While the vegetables are roasting prepare the vinaigrette: zest the lemon and then cut it in half so you can juice it. Combine the lemon juice (about 2 tablespoons) and zest with the other ingredients in a small bowl. Whisk to combine.
Finish the dish: Once the vegetables are done, remove them from the oven and pour the vinaigrette over the hot vegetables. Toss to combine and serve with rice or some other grain.

Recipe adapted from Yotam Ottolenghi, Plenty (2010).

Rob’s Recipe of the Week: Panzanella riffed

September 10, 2020 by General Administrator

One of the benefits of so many of us working from home is that there’s more time to make a fancy lunch. This week I’ve enjoyed riffing on Panzanella themed recipes – you can adapt the one below to suit what you have in the fridge and the time you’ve got to make it.


3 tbsp olive oil
Splash red wine vinegar
day old bread, cut into 2cm cubes
1 tsp salt
2 large, ripe tomatoes, cut into 2cm cubes
1 cucumber sliced 1cm thick
1 or 2 peppers cut into 2cm cubes
1/2 red onion, thinly sliced
20ish large basil leaves, coarsely chopped
3 tbsp capers, drained

Heat the bread either by pan frying in oil if you have time, or 30s in the microwave if not. Then mix thoroughly with all the other ingredients in a large bowl, season and serve.

Rebecca’s Recipe of the Week: Mexican Greens with Potatoes and Flatbreads

September 3, 2020 by General Administrator

In case you are wondering what to do with the mysterious ‘huauzontle’, here is the answer! Huauzontle, also known in Mexico as ‘quelites’, is a flavoursome green a bit like sprouting broccoli. In this recipe it is mixed with juicy tomatoes and cubed potatoes to make a superlative filling for a tortilla or other flatbread. Serve topped with thick yoghurt.

Quelites a la Mexicana
Serves 2

250g potatoes
250g huauzontle
200g onions
150g tomatoes
½ to 1 Canalside chile, deseeded if desired
1 tablespoon vegetable oil
1 teaspoon ground cumin
Yoghurt and flatbreads, to serve

Put the potatoes in a saucepan and cover with cold water. Add a pinch of salt. Bring to the boil and cook until tender. Depending on the size of the potatoes, this can take between 20 and 40 minutes. Drain and let cool
Put the huauzontle in a saucepan and cover with cold water. Add a pinch of salt. Bring to the boil and cook until it’s tender, about 8 minutes.

Peel the onions and chop coarsely. Chop the tomatoes into chunks roughly the same size as the onions. Slice the chile.

By now the potatoes should be cool. Cut them into cubes, about 2cm or thereabouts.

Heat the oil in a frying pan or casserole pan. Add the onions, tomatoes and chile, and sauté for a few minutes. Add the cooked huauzontle, cubed potatoes and cumin, and sauté for a few more minutes to heat through.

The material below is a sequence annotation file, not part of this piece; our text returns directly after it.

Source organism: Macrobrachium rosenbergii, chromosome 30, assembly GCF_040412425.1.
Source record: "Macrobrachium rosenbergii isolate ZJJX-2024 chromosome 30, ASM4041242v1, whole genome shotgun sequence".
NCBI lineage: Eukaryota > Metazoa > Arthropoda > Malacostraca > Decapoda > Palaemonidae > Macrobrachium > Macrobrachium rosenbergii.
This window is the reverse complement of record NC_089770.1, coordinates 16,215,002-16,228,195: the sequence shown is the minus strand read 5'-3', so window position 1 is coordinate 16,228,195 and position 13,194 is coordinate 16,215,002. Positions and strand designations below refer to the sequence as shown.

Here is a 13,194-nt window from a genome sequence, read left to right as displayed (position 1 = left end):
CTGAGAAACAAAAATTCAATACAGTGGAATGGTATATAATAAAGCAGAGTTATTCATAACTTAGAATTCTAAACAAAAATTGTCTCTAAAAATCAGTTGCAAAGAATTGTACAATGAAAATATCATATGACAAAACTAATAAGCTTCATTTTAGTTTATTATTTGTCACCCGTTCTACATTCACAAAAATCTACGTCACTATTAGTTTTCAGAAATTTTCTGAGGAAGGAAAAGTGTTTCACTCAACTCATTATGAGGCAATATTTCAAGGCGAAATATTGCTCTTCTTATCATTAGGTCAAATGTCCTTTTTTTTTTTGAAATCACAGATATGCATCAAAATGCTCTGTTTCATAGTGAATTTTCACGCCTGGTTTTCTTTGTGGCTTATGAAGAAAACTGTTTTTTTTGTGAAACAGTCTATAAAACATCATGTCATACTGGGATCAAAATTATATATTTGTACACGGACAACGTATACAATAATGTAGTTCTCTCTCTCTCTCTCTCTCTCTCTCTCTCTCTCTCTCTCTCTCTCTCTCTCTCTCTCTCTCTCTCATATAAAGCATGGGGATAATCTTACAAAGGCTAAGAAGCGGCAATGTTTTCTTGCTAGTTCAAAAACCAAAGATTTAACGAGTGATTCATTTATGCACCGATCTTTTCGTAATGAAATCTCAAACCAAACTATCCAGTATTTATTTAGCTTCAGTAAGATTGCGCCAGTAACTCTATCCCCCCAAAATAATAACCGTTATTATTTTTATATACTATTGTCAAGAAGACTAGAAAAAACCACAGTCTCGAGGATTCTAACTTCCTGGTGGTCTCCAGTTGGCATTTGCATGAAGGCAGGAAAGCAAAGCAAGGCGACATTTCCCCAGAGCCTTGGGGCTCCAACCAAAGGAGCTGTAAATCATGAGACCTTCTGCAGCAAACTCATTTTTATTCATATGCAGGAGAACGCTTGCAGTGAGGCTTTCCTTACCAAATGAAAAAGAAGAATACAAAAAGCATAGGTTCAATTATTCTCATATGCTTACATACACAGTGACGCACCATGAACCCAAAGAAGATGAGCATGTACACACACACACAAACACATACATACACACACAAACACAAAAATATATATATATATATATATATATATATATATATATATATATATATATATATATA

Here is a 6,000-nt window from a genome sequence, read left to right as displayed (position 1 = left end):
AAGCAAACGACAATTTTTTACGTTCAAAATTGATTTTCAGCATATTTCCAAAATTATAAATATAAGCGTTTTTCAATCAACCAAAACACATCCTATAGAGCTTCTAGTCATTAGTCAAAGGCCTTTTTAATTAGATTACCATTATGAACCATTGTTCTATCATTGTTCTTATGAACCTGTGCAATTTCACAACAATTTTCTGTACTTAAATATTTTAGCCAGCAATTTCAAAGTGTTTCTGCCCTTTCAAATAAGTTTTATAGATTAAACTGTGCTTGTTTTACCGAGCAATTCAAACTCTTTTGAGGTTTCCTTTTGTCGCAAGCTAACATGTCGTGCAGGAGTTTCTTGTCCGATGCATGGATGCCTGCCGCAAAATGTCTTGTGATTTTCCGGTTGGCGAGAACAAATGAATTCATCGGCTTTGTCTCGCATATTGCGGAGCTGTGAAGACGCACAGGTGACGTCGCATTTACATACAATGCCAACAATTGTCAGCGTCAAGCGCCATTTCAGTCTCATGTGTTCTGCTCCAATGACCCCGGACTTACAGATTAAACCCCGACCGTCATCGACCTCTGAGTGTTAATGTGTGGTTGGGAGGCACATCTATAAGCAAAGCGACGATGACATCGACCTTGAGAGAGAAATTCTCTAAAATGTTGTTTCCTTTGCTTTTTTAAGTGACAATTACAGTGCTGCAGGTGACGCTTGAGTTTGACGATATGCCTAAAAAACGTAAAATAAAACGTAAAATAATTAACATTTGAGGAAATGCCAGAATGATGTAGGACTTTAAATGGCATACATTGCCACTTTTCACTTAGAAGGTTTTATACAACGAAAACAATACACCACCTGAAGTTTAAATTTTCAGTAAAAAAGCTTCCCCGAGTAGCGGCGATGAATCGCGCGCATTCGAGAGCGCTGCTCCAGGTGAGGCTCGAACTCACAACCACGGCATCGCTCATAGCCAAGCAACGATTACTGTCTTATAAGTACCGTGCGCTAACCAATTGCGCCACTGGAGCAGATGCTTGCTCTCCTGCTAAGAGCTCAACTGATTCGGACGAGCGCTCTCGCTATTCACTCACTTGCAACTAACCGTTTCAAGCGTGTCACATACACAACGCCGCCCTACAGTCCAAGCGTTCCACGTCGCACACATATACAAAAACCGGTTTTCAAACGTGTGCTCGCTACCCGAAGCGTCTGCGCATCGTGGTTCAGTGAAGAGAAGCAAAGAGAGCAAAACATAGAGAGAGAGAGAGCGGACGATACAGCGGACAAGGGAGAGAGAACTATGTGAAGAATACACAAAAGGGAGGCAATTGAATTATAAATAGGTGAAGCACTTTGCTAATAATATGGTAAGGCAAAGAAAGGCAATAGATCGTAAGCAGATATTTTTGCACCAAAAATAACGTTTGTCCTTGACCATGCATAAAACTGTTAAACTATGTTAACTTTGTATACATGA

Serve topped with yoghurt in flatbreads (tortillas would be traditional).

Recipe freely adapted from this fantastic video by Mexican internet sensation Doña Ángela. Many thanks to Ricardo Aguilar for his advice about cooking quelites and for telling me about Doña Ángela.

Rob’s Recipe of the Week: Huauzontle fritters

August 6, 2020 by General Administrator

This week we’re getting an unusual vegetable, Huauzontle. After a fair bit of digging it seems it’s impossible to talk about Huauzontle without mentioning the dish “Tortas de Huauzontle”, which are small battered and deep fried fritters of Huauzontle and cheese, so that has to be my recipe for this week. If this doesn’t take your fancy though it seems the best alternative is to treat it like broccoli, maybe by sauteing with onion/garlic/cumin/vinegar.

Tortas de Huauzontle

Photo from

Ingredients (will need scaling according to your share):

1 1/2 liters Water
1 teaspoon salt
4 cups huauzontle, clean, without branches
190 grams cream cheese (or alternative)
1/2 cups flour
4 egg whites (For batter. For vegan alternative try a gram flour batter)
4 egg yolks
enough oil, to fry

3 pasilla chili peppers (deveined and soaked – try canalside dried chilis but beware they’re much hotter)
2 tomatoes
1/4 onions
2 cloves garlic
1/2 cups Water
2 tablespoons oil


Cook huauzontles in salted water for 5-10 minutes (cook time varies wildly from recipe to recipe, cook for longer if you’re only shallow frying I think)
Place the huauzontles in a bowl of water with ice.

Remove the huauzontles and dry on a tea towel to remove moisture.
Strip everything from the bitter stalk and discard this.

Form a burger like patty in your hands by squeezing the huauzontle around a chunk of cream cheese, flouring the outside.

In a blender beat the egg whites with a pinch of salt, until peaks form
Add the yolks and beat for 1 minute more to integrate.

Dip the huauzontle pancakes in the batter.

Heat the oil over medium heat and fry 2 minutes on each side. (Make the sauce first)